Tuesday, January 29, 2008

Goldman Sachs - History and Senior Managers

Goldman Sachs was founded in 1869 by German Jewish immigrant Marcus Goldman.
The company made a name for itself pioneering the use of commercial paper for entrepreneurs.
Goldman joined the New York Stock Exchange in 1896.
Goldman's son-in-law Samuel Sachs joined the firm and the name was changed to Goldman Sachs.
Goldman became a player in the Initial Public Offering market in 1906.
In 1906, it co-managed its first public offering, United Cigar Manufacturers.

The Company Co-Manages Its First IPO in 1906

In 1906, one of the firm's clients, United Cigar Manufacturers, announced its intention to expand. Goldman, Sachs, which had previously provided the company with short-term financing to maintain inventories, advised United Cigar that its capital requirements could best be met by selling shares to the public. Although Goldman, Sachs had never before managed a share offering, it succeeded in marketing $4.5 million worth of United Cigar stock; within one year United Cigar qualified for trading on the New York Stock Exchange.

On the strength of this success, Goldman, Sachs next co-managed Sears Roebuck's initial public offering (IPO) that same year. Henry Goldman was subsequently invited to join the boards of directors of both United Cigar and Sears. The practice of maintaining a Goldman partner on the boards of major clients became a tradition that continues today.

By 1920, underwrote IPOs for B.F. Goodrich and Merck.

It started the practice of recruiting MBA's degrees from leading Business Schools, and the practice still continues today.

In 1930, Sidney Weinberg assumed the role of Senior Partner and increased the role of Goldman in Investment Banking. Goldman was lead advisor on the Ford Motor Company's IPO in 1956. Weinberg also started an Investment Research division and a Municipal Bond department. The firm also started Risk Arbitrage.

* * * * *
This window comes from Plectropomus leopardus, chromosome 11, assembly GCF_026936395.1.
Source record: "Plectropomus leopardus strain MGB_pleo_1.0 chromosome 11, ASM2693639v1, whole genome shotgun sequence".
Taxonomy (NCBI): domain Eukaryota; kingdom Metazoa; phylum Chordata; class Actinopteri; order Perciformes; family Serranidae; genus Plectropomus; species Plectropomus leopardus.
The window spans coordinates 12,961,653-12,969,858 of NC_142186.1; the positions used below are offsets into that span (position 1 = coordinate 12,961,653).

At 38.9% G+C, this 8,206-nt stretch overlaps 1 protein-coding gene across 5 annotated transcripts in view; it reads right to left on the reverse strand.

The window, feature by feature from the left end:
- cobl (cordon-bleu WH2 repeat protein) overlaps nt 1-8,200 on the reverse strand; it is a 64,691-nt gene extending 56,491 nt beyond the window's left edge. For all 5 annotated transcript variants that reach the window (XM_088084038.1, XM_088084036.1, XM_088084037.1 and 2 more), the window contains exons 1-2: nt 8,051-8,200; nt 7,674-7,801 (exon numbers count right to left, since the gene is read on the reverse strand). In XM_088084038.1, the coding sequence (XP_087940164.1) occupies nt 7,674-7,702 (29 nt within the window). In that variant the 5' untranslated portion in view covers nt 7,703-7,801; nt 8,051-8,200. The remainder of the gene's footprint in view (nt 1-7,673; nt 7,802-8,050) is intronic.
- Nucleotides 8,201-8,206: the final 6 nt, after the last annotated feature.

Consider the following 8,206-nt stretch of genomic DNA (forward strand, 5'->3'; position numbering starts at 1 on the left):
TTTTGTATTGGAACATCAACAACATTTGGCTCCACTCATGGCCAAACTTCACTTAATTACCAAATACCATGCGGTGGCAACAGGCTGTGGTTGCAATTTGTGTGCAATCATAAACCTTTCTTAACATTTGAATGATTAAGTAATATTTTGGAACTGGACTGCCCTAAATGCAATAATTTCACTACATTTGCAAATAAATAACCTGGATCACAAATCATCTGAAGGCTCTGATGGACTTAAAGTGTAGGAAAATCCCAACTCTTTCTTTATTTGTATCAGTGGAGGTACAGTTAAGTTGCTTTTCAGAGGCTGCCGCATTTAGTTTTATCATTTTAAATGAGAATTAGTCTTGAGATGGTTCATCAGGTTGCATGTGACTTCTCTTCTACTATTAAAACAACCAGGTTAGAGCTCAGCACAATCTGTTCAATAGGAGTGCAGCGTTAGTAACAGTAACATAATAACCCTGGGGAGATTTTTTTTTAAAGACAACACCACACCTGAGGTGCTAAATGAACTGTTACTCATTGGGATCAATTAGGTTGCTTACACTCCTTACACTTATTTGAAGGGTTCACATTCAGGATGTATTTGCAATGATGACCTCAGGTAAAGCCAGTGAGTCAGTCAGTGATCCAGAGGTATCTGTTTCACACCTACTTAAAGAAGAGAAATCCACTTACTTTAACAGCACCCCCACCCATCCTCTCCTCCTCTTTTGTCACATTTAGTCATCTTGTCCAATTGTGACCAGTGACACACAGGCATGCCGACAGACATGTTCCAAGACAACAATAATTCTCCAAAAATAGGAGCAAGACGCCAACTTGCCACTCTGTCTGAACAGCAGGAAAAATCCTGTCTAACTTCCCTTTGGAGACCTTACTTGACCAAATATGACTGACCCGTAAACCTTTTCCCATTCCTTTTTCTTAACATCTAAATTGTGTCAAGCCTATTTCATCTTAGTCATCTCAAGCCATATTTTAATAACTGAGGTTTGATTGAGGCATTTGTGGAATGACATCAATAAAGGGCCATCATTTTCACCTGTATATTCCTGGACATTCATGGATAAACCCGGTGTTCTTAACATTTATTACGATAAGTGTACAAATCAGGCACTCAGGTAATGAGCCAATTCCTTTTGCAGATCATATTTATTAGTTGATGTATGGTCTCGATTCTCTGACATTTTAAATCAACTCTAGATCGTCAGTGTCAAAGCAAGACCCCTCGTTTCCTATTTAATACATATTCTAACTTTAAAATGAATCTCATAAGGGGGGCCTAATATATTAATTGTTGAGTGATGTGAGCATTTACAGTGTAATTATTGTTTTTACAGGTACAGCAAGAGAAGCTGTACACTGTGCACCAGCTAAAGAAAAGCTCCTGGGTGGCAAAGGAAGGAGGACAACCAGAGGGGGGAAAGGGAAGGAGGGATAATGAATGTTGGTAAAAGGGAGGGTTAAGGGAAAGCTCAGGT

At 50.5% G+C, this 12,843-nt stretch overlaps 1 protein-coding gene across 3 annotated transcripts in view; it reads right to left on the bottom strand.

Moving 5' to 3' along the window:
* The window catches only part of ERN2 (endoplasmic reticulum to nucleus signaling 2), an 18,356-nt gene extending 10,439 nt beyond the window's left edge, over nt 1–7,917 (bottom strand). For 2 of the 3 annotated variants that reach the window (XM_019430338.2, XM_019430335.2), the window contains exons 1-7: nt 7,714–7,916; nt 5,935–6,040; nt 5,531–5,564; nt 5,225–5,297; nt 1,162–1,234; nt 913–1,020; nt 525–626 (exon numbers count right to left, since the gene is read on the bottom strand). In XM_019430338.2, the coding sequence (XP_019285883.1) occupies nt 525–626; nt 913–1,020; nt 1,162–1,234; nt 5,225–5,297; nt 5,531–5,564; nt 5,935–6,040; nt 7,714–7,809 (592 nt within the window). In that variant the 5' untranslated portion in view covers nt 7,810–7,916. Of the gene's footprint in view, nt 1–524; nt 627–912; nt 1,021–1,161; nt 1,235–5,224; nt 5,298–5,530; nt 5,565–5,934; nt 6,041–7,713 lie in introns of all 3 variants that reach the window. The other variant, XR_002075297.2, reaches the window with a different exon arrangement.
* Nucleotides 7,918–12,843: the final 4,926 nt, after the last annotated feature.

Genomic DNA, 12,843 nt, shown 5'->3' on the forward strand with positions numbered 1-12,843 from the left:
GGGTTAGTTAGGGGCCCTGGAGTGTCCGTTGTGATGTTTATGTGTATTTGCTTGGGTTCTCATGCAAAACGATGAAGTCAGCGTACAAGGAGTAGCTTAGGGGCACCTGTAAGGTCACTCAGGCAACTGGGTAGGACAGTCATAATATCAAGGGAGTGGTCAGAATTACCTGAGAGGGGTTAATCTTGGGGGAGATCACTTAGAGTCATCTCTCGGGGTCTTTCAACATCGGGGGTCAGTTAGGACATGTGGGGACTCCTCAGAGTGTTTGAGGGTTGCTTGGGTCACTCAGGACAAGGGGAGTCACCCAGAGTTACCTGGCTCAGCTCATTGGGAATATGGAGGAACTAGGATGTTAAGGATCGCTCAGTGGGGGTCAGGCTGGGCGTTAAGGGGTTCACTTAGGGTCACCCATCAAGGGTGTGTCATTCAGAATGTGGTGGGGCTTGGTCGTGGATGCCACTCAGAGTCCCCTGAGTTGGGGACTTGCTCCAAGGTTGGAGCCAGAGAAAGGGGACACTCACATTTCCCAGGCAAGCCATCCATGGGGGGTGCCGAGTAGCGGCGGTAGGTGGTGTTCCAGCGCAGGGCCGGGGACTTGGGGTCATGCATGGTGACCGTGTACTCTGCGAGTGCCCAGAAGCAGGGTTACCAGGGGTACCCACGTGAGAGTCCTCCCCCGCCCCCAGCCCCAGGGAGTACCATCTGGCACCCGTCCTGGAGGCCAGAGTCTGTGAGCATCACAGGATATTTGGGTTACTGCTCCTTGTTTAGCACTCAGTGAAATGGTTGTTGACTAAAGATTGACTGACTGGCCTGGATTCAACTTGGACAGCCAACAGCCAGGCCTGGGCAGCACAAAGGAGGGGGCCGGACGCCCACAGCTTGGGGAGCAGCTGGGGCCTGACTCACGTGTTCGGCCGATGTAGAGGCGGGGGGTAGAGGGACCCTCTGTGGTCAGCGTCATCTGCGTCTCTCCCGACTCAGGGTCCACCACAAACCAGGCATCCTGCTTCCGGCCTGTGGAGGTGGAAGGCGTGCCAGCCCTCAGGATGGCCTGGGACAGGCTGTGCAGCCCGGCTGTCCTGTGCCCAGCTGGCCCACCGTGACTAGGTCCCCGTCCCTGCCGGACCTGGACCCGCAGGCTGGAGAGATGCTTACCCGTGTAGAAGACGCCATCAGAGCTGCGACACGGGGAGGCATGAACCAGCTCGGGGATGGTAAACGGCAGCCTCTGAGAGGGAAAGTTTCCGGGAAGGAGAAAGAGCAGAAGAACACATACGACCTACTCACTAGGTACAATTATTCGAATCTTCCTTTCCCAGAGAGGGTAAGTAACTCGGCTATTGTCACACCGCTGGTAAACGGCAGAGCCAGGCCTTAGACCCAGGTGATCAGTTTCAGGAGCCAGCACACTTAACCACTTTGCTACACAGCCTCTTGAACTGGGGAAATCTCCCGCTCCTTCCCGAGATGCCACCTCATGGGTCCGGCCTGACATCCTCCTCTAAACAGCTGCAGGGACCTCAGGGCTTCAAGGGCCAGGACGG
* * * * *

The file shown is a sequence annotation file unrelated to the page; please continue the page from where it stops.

Gus Levy joined the firm in the 1950s. He was a well known securities trader and under his leadership trading activity flourished in Goldman. This started a trend at Goldman of investment banking and securities trading competing for influence and power. For most of the 1950s and 1960's, the competition was between Weinberg and Levy. Levy pioneered block trading and the firm established this activity under his guidance. Goldman formed an Investment Banking Division in 1956.

In 1969, Levy took over as Senior Partner from Weinberg. Weinberg retired from the firm. He focused on trading and built Goldman's trading franchise. It is Levy who is credited with Goldman's famous philosophy of being "long term greedy," which implies that as long as money is made over the long term, trading losses in the short term are not to be worried about. Weinberg retired from the firm.

During the 1970s, the firm expanded in several ways.